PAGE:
Top five reasons why I'll never be your typical influencer - and top five ways I'd love to be an influencer
1) I'm way, way too old.
Fifty-five this year - but thanks in advance to everyone who will tell me I don't look it. As I turn Fifty-five, I know who I am, although I am still learning. I know my worth, and this is not affected by social media. I know I can do much more, and my age won't stop me. I know I can look good without having to look young or younger or compete with anyone. I know appearance is important, but I also know appearance has its limits, and it won't cover up lack of confidence or compassion, insecurity or selfishness, or being overly judgmental and uncaring.
I'd love to inspire younger women to feel good about themselves and their lives. To find ways to be stronger and more resilient. To look after their bodies inside and out, and to look after their spirits and their minds.
2) Not only am I old, but my sunnies are old, too.
I got myself two pairs of sunglasses from somewhere - maybe five years ago - and, what’s worse, I still wear them. Same goes for my jeans, bags, shoes. Fashion magazines and social media tell us that our sunglasses (and other accessories) make us look put together, or they make us look rich, desirable, classy or many other adjectives we've been told we can gain by buying certain products.
I'd love for my nonchalance for following trends and opting for buying and wearing what fits my way of thinking, my life, my budget, my common sense, my style, to inspire others to do the same.
3) I don't use much make-up.
Never did. Use less now that I'm older. On the rare occasions I do get a manicure, the polish is ruined as soon as I get back to my studio and start painting. That and I don't go to hairdressers and spend hours coloring, blow drying, styling my hair. I'm not against makeup as a rule, I just don't like it being pushed into my face - pun intended. I wash and condition my hair, and leave it alone to dry as it might.
I don't like that makeup and hairdressers are over-priced and out of reach for many women, yet women are constantly judged based solely on appearance.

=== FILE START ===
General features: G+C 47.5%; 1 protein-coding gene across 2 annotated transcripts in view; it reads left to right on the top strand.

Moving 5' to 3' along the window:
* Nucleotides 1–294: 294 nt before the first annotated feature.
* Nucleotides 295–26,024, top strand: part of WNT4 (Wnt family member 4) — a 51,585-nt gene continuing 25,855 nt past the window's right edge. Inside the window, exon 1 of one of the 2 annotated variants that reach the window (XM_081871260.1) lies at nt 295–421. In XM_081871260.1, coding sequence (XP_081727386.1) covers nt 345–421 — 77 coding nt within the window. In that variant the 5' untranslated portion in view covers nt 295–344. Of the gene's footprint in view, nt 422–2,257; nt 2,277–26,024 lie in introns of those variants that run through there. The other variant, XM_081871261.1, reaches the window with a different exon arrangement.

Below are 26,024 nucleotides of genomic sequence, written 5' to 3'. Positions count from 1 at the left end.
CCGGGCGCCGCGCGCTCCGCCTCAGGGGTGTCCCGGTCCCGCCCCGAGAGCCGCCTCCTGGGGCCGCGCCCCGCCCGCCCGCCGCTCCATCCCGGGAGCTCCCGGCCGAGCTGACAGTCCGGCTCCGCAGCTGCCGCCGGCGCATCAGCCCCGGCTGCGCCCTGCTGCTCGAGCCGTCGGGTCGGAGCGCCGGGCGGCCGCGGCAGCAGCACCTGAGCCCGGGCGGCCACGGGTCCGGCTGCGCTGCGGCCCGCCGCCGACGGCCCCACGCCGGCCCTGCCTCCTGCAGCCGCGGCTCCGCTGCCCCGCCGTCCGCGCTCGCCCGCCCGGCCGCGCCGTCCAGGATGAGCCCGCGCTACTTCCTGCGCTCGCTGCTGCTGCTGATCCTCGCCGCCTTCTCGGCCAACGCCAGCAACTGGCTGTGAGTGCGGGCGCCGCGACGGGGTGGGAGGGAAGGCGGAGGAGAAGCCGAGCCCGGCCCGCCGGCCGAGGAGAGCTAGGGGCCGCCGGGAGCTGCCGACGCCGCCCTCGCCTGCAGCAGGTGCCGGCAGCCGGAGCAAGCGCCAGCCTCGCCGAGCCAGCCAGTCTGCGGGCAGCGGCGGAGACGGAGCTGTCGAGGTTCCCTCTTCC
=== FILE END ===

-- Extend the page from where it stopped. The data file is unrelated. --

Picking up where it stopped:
I don't like how women are manipulated into thinking they need so many products to look good (to men, to other women, in the corporate world, when compared to models).
I don't like that most of these products are tested on animals unnecessarily because we already have enough products in this world.
And I don't like brands that support Israel’s occupation and colonization of Palestine.
I'd love for my minimalist approach to makeup and hair, and my preference to spend more time living: creating art, writing, spending time with my parents and family, meeting good friends, using my talent for art to share joy, laughing or simply being relaxed in my own skin, to be the influence I have.
4) I'm a rebel with a gypsy spirit.
I'd like to rebel even more, as I still find myself with my foot soiled with a little more conformity and main-stream-ness than I'd like.
I hate being told what to do, what opinion I should have, and what I should buy.
I hate that the way men do things is the benchmark for how women should do things.
As an artist, author, business owner, mother, wife, daughter, and a woman, I'd love to inspire more women to rebel, to trust their own way of doing things, to not continuously doubt themselves and to not believe there’s only one right way to do something. Have we debunked the "having it all" thing yet? I've done a lot in my life, but it only comes together over time, now, looking back. This is when we can say we had it all - one thing at a time, may things over time.
5) I'm not quite Western, not quite Eastern, and I'm a Palestinian who has not lived in Palestine (or Jordan).
With more feet than I have in seemingly contradicting places, I don’t fit into that mold where people identify with me and I can influence what they buy. What this has given me, though, is a better understanding of how each one of us is simultaneously important and completely irrelevant in the bigger picture. It has taught me not only to speak more languages than my own, but also to understand what someone might mean when speaking his own. Not to be so quick to judge. That we have more in common than we do differences. And although it’s not always easy to understand someone’s joke, their pain is always understandable because it mirrors our own.
I’d love to inspire other women to have their feet everywhere, and not to worry about falling or failing, and to be more concerned about being open to their humanness and the humanness of others.